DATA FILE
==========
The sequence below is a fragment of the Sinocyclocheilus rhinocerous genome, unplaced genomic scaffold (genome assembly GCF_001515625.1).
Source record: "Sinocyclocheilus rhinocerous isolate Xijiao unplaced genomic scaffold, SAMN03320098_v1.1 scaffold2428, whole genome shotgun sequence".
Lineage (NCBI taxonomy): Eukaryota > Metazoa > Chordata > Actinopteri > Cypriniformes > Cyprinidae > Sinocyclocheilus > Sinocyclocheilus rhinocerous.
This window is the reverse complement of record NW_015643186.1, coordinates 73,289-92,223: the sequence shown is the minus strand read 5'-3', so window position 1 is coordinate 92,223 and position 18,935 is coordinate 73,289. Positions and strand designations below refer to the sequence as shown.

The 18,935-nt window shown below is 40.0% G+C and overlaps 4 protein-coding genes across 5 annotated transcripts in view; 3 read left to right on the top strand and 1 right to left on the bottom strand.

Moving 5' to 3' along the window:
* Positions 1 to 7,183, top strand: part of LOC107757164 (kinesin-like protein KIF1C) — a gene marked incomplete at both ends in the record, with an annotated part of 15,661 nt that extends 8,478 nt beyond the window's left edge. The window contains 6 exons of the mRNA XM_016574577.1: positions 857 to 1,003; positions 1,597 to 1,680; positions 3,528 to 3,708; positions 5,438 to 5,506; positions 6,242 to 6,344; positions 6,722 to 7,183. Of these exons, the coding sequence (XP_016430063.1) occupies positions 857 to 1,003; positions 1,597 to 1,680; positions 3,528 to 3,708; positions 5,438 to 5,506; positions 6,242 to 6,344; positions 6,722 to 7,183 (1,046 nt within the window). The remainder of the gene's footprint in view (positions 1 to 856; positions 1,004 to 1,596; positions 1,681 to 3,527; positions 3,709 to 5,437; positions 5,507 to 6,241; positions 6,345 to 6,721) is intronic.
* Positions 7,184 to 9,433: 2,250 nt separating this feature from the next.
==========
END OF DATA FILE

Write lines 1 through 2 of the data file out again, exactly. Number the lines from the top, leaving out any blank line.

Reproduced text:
The sequence below is a fragment of the Sinocyclocheilus rhinocerous genome, unplaced genomic scaffold (genome assembly GCF_001515625.1).
Source record: "Sinocyclocheilus rhinocerous isolate Xijiao unplaced genomic scaffold, SAMN03320098_v1.1 scaffold2428, whole genome shotgun sequence".